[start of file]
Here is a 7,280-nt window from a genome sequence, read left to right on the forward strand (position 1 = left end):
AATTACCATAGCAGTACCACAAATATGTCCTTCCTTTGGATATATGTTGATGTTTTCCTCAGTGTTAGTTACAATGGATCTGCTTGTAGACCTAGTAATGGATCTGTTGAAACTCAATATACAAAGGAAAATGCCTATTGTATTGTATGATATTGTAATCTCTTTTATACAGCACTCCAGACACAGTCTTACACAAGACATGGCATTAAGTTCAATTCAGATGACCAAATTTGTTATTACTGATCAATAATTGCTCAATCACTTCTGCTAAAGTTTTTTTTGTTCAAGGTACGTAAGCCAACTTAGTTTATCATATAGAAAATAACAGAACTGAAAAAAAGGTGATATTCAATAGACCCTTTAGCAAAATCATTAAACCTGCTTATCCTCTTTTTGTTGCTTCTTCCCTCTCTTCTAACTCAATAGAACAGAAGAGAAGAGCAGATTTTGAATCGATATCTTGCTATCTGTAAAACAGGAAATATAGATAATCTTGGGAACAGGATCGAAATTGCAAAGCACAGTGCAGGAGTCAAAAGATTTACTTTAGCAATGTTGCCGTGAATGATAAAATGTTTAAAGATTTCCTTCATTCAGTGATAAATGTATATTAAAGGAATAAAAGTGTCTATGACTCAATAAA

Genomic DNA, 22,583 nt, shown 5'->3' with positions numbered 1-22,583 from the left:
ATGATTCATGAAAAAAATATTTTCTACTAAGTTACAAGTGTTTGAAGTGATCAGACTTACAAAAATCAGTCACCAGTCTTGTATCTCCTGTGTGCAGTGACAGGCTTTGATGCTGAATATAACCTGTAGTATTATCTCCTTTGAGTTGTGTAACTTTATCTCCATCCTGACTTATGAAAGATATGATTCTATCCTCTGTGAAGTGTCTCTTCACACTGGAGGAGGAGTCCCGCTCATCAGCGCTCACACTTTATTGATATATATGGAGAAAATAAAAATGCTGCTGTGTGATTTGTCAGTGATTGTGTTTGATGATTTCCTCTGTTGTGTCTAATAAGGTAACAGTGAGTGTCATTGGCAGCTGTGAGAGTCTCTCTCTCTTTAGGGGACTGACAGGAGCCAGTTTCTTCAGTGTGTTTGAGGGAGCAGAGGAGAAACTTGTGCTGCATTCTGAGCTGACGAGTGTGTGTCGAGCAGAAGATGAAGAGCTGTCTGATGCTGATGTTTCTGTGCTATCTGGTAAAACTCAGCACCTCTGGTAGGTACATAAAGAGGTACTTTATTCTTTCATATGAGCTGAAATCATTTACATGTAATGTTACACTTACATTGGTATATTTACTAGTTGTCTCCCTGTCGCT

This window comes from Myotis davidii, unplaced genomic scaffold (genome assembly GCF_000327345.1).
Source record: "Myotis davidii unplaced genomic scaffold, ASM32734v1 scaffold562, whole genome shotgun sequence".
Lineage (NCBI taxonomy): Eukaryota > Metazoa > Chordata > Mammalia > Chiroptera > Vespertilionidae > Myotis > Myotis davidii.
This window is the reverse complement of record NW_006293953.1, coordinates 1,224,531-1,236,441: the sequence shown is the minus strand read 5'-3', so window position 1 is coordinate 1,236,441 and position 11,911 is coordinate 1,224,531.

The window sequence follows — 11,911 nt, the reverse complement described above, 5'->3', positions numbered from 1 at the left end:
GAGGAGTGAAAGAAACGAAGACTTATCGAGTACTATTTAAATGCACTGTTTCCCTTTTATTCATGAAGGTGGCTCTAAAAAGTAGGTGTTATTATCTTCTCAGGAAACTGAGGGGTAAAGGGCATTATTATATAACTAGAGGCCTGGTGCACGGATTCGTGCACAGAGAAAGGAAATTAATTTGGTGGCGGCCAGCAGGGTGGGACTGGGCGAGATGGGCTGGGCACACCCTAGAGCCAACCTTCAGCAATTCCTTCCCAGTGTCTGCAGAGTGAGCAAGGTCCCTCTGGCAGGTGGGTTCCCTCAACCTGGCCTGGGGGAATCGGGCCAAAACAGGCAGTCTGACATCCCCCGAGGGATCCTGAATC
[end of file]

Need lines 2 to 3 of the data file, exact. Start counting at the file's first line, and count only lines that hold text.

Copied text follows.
AATTACCATAGCAGTACCACAAATATGTCCTTCCTTTGGATATATGTTGATGTTTTCCTCAGTGTTAGTTACAATGGATCTGCTTGTAGACCTAGTAATGGATCTGTTGAAACTCAATATACAAAGGAAAATGCCTATTGTATTGTATGATATTGTAATCTCTTTTATACAGCACTCCAGACACAGTCTTACACAAGACATGGCATTAAGTTCAATTCAGATGACCAAATTTGTTATTACTGATCAATAATTGCTCAATCACTTCTGCTAAAGTTTTTTTTGTTCAAGGTACGTAAGCCAACTTAGTTTATCATATAGAAAATAACAGAACTGAAAAAAAGGTGATATTCAATAGACCCTTTAGCAAAATCATTAAACCTGCTTATCCTCTTTTTGTTGCTTCTTCCCTCTCTTCTAACTCAATAGAACAGAAGAGAAGAGCAGATTTTGAATCGATATCTTGCTATCTGTAAAACAGGAAATATAGATAATCTTGGGAACAGGATCGAAATTGCAAAGCACAGTGCAGGAGTCAAAAGATTTACTTTAGCAATGTTGCCGTGAATGATAAAATGTTTAAAGATTTCCTTCATTCAGTGATAAATGTATATTAAAGGAATAAAAGTGTCTATGACTCAATAAA

Genomic DNA, 22,583 nt, shown 5'->3' with positions numbered 1-22,583 from the left: